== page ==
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17 Ways To Increase Your Visitor Value

by Jonathan Mizel

Often times, we hear marketers are working hard to increase their conversion rate, meaning the percentage of visitors who make a purchase.

While this definitely has merit, if you think about it, it's not the conversion rate you want to increase at all. Rather, it's your visitor value, or how much you earn, in aggregate, when someone visits your site.

Question: What is the fastest and shortest route to increasing your visitor value?

Answer: Improve your sales letter!

This is no small task and you may not know how to juice up a sales piece to make it pull better. But worry not, because I'm going to tell you what specific things to change, and in what order, to maximize the monetization of your website, so you are squeezing every last cent out of each prospect who visits.

Because we write so much copy, for both clients and ourselves, we have developed a list covering virtually every significant testing option available to online direct marketers. Whenever we see an offer starting to lose its punch, we pull it out and begin re-writing.

This is my personal cheat-sheet and each variable that significantly affects visitor value is listed in the approximate order of effectiveness. These techniques are based on tested, proven marketing techniques shown to be true over time.

Let's begin:

1) Change the headline: This is probably the easiest variable to alter to make a big change in your visitor value. When you are looking to bring in an extra $0.50 to $1.00 per visitor, start here. Marketing great Ted Nicholas revealed by simply changing the headline, he increased the pulling power of one of his ads by 1,700%.

While we don't have an example quite as dramatic, we have seen boosts of as much as 850% by re-working or modifying the headline.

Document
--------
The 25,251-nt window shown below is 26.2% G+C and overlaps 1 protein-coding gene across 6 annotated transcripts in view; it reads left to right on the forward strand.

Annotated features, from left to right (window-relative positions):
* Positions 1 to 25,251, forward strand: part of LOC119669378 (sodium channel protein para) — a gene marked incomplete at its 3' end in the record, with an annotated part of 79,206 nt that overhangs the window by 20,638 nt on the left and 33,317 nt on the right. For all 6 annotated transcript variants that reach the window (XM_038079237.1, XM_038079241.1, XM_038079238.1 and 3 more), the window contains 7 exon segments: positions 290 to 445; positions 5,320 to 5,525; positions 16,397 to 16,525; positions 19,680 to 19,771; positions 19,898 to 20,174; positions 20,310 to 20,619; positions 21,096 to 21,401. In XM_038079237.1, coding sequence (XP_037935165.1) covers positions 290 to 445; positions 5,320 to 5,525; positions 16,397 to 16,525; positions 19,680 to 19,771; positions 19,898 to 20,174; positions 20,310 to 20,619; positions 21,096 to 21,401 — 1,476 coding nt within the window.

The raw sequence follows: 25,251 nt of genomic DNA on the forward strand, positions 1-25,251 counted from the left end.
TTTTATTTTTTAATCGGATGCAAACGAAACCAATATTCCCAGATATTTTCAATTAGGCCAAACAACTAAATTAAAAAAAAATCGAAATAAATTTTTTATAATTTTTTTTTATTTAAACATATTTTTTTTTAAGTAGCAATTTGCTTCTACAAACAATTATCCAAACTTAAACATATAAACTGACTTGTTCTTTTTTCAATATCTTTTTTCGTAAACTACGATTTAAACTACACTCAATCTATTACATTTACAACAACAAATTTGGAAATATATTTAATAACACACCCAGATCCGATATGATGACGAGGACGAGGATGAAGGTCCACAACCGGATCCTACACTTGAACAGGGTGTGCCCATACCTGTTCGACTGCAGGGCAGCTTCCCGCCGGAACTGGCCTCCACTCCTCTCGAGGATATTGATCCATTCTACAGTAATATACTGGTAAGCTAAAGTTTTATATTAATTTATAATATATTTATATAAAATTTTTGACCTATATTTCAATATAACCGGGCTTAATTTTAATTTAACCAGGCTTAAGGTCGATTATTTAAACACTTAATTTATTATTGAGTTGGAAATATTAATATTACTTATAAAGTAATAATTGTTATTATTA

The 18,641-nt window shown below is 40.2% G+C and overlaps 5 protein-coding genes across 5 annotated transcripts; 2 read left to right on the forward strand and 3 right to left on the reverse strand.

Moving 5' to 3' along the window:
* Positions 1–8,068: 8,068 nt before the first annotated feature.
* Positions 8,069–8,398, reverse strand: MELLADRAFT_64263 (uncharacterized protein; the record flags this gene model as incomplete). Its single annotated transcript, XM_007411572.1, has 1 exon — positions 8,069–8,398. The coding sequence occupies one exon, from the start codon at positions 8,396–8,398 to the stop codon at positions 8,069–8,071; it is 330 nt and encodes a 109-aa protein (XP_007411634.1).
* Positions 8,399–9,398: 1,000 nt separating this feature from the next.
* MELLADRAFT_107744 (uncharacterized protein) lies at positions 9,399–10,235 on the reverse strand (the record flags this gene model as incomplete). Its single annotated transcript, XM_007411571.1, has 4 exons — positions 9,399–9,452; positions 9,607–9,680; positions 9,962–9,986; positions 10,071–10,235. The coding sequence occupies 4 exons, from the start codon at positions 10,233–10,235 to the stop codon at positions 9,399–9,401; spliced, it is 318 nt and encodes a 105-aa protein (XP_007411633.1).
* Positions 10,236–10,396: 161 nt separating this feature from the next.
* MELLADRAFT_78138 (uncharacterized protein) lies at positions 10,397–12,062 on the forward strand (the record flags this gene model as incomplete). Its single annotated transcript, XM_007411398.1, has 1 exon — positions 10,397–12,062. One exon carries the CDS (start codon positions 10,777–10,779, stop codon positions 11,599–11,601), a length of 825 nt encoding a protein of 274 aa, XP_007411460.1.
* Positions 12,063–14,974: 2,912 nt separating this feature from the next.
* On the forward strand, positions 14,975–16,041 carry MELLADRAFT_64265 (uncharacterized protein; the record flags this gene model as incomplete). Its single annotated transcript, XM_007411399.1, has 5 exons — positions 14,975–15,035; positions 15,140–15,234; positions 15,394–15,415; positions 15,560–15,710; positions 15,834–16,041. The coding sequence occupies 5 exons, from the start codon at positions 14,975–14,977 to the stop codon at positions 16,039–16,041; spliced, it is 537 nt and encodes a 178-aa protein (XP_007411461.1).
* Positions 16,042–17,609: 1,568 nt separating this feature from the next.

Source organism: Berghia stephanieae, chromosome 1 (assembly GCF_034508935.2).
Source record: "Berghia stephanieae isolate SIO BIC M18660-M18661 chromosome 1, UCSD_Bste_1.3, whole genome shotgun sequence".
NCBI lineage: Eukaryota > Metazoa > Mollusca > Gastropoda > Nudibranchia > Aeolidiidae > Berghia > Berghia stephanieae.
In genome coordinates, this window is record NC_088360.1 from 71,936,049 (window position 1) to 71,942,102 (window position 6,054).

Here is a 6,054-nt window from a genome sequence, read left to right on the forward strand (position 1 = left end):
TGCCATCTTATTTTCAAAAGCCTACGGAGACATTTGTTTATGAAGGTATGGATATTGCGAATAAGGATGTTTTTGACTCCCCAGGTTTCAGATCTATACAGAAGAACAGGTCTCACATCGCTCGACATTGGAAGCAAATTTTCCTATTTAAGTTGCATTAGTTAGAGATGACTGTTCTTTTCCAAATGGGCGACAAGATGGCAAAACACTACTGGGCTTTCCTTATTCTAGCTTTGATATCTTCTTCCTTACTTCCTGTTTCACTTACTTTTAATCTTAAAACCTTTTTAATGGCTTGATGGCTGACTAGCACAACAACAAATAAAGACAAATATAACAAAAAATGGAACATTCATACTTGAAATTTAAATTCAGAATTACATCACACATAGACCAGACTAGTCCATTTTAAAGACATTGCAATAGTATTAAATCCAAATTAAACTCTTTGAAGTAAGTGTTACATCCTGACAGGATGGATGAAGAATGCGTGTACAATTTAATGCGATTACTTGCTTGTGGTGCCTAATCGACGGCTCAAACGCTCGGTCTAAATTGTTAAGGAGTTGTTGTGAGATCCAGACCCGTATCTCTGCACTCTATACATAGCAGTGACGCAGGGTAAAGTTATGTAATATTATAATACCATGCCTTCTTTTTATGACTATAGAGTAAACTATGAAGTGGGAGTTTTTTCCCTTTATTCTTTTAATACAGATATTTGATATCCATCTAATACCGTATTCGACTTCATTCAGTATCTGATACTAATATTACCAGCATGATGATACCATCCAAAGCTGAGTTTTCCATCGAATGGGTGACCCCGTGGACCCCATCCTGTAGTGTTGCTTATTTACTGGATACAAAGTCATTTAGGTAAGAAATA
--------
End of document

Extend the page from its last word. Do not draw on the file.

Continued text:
Example: In case you aren't good with numbers, take an ad you are running and multiply the revenue you make by 8.5. For example, if you generate $100/day from a specific promotion, imagine the same ad pulling $850 a day, and you will realize the amazing power of testing headlines.

The key is to change the headline enough so you are testing two completely different styles, to see which appeal is strongest.

Some easy modifications are as follows:

  • The benefit headline. If you are using a news or announcement headline, try one including the benefits and end results a prospect receives when they do business with you. For example, "Announcing Tide with bleach for brighter colors and whiter whites."
  • The how-to headline. If your headline contains a benefit, try stating it in a how-to format, which appeals to your prospect's desire to learn how to accomplish something new. For example, "Learn how to grow beautiful roses in any garden."
  • The discover-you-easy modification. If you are using a how-to headline, try adding the words discover, you, and easy. Thus, "How to play piano" would become "Discover how you can easily play the piano."
  • The alternative benefit headline. Sometimes there's more than one benefit to your product or service, and focusing on the second one is a more compelling motivator. For example, "Sending your non-athletic child to karate camp helps the learn self defense and gain the confidence to be a team leader."
2) Change the first 250 words: If you are making sales but have a very low conversion, you may want to try a different tact in the beginning of your sales letter. You can achieve dramatic increases in value ($0.50 to $1.00 per visitor) by changing not just the headline, but modifying the first 250 words of your sales piece, which includes:
  • The pre-headline
  • The headline
  • The sub-headline
  • The first few paragraphs

Your goal is to pull readers in with the main benefits or a compelling story before you even make the offer. If you have ever surveyed your site visitors to ask what they are looking for or why they didn't buy (a good idea if you have lots of traffic and a low conversion rate), this would be an excellent place to test this new data by including it in the sub-headline or in the first few paragraphs. They have already told you what is important to them, so use that information.

The first 250 words set the stage for the sale by arousing interest and qualifying your prospects. Often, a visitor won't even read your sales piece in its entirety. They'll read the first 250 words, scan the rest of the page, check out the price and PS, then buy.

3) Use a multi-part follow-up system: If you want an easy way to increase visitor value without changing your sales piece, simply add an exit pop-up and form to your website allowing the prospect to request additional information.